Project 3 : Mental Handicap

The Mental Handicap Project, like Vagrancy before it, and the Old Age Project which followed in 1979, are often remembered with the greatest affection by Lenkiewicz’s admirers. To persuade so many families to participate in the Project required great sensitivity and tact and this is evident in the pathos and dignity of the resulting paintings. In Mental Handicap Survey Plymouth, the booklet accompanying the exhibition, physiotherapist Dr Hans de Rijke, who became a lifelong friend of the artist, summed up the public perception of the exhibition as: “... a mirror to the world. There but for the grace of God go I. Hence this exhibition. These are people. These are part of our society. They are ourselves.” Each family contributed to the survey their response to a short questionnaire about the impact of their child’s condition on their lives.

But it is generally overlooked that in the notes for the Mental Handicap exhibition Lenkiewicz railed against the “ritual of maudlin altruism” which forced the parents to go cap in hand to society:

A handicapped child means a handicapped parent... complaint has produced most of our art and literature, and most of our social and educational patterns. We say “Why me? I did not deliberately inflict this problem upon myself.” And here is where we miss the point, for we assume that we do anything, anything at all, deliberately ...Over the last eight months, four hundred persons and myself have been engaged upon an act of complaint. (1976)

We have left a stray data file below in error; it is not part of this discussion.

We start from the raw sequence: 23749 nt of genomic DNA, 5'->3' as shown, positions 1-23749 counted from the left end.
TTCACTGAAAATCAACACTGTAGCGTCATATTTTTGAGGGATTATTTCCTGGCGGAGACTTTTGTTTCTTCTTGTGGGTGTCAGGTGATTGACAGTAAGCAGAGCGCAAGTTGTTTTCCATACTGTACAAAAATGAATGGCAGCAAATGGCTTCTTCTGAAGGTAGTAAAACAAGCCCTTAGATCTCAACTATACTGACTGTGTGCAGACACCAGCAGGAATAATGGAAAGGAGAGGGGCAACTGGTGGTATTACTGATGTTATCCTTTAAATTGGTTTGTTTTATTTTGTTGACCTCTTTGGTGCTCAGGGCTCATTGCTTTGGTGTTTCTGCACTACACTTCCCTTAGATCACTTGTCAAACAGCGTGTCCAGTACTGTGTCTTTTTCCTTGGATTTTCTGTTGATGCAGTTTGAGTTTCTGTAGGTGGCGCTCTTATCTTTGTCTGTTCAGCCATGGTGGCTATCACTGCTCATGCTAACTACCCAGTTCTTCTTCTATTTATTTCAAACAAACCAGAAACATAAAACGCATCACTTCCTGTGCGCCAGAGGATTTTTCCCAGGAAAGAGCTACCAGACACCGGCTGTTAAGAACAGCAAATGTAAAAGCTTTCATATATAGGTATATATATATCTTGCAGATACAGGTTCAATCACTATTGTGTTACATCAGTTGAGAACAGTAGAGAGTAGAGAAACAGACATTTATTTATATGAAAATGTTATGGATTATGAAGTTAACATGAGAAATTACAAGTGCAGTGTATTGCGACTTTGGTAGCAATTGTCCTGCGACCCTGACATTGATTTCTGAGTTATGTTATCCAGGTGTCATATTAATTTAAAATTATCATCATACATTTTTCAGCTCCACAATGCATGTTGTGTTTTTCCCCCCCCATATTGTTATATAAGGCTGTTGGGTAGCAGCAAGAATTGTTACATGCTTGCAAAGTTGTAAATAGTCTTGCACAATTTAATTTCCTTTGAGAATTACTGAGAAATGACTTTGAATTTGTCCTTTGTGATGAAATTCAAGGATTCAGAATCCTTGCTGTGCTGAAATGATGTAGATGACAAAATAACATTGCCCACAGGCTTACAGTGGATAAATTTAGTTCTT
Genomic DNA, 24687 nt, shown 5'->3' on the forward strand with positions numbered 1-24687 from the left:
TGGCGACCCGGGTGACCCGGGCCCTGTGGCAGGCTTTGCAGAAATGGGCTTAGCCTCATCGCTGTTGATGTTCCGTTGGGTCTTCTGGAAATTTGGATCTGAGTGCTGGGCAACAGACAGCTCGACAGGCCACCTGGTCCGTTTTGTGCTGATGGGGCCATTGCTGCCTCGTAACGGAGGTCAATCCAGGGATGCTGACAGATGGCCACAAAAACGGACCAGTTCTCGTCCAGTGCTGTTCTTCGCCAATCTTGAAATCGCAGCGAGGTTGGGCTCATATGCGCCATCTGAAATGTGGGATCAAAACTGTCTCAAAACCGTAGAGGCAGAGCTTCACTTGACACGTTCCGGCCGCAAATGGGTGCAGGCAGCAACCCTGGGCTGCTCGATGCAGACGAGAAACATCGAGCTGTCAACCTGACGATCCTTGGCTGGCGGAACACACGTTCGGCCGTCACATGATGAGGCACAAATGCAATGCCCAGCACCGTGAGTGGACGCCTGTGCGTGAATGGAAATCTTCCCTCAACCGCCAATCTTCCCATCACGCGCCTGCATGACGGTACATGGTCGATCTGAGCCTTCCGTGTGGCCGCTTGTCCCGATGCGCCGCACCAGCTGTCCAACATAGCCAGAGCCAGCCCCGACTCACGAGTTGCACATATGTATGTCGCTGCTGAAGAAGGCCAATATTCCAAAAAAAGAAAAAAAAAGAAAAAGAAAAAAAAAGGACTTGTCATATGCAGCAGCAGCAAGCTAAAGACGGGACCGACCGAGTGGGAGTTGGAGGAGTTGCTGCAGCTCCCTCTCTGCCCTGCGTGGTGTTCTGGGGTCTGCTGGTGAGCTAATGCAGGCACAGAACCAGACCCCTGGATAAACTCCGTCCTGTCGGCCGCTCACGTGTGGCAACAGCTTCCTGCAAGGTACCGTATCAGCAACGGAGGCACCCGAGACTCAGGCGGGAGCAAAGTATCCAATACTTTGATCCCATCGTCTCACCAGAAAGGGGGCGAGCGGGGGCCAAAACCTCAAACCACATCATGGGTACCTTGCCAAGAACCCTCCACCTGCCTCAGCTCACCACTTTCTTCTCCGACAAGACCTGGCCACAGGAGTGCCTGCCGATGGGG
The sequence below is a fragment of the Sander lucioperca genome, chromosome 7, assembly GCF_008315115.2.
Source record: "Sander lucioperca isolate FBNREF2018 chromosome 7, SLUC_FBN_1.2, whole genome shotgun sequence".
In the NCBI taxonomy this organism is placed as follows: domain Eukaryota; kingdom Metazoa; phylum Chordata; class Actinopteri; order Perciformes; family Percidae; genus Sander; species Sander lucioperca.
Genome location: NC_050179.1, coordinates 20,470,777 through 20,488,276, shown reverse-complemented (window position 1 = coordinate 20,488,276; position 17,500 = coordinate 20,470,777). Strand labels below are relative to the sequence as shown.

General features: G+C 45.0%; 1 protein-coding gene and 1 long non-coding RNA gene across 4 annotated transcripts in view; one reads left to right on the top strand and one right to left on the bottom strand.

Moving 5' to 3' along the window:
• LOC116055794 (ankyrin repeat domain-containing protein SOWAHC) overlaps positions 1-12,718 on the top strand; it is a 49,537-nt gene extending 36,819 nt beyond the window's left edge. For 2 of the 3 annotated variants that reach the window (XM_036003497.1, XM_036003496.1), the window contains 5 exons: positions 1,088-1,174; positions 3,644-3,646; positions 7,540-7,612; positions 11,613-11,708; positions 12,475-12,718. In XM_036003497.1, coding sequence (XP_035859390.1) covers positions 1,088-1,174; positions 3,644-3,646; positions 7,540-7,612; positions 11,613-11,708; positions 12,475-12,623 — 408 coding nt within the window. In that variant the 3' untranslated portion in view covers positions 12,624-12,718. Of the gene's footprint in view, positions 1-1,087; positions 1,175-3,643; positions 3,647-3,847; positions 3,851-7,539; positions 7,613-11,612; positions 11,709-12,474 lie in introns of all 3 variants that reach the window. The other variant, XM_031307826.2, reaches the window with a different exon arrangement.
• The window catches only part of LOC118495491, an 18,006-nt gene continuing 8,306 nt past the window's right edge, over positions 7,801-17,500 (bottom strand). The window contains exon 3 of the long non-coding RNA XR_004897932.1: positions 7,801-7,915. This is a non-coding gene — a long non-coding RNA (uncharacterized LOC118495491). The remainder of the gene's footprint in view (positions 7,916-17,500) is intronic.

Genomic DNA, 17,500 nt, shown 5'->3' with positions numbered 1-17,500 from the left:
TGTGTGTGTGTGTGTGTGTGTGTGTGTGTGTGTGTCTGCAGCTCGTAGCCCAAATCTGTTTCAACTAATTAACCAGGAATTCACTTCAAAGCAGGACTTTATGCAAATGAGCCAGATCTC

This is entirely consistent with his Nietzschean view that altruism is simply self-interest with its agenda carefully hidden and, like pity, the Christian virtue most despised by Nietzsche, both demeans and condescends.

I am revolted by any notion of altruism. … I have to be quite sure that my motivations are aesthetic and intended to achieve a certain end. I don’t for one moment even want to hint at suggesting that I am concerned for the welfare of another human being; to me that would be blind, ignorant, insensitive and thuggish. (1997)

The Mental Handicap exhibition was staged in the same warehouse studio as the Vagrancy show (28 August 1976). Lenkiewicz’s full-size homage to Rembrandt’s The Night Watch was the centrepiece and depicted various local professionals involved in the care of those with learning difficulties. Lenkiewicz's Self-Portrait after Franz Xaver Messcherscmidt appeared as Item A in the list of works, with the ironic caption

This person is “NORMAL”. He/She is not mentally handicapped.
Price: £Very expensive but always available at a price.

  • The Night Watch (fragment). 1976

  • Jacob's Ladder studio showing 'The Night Watch' still intact, 1976.


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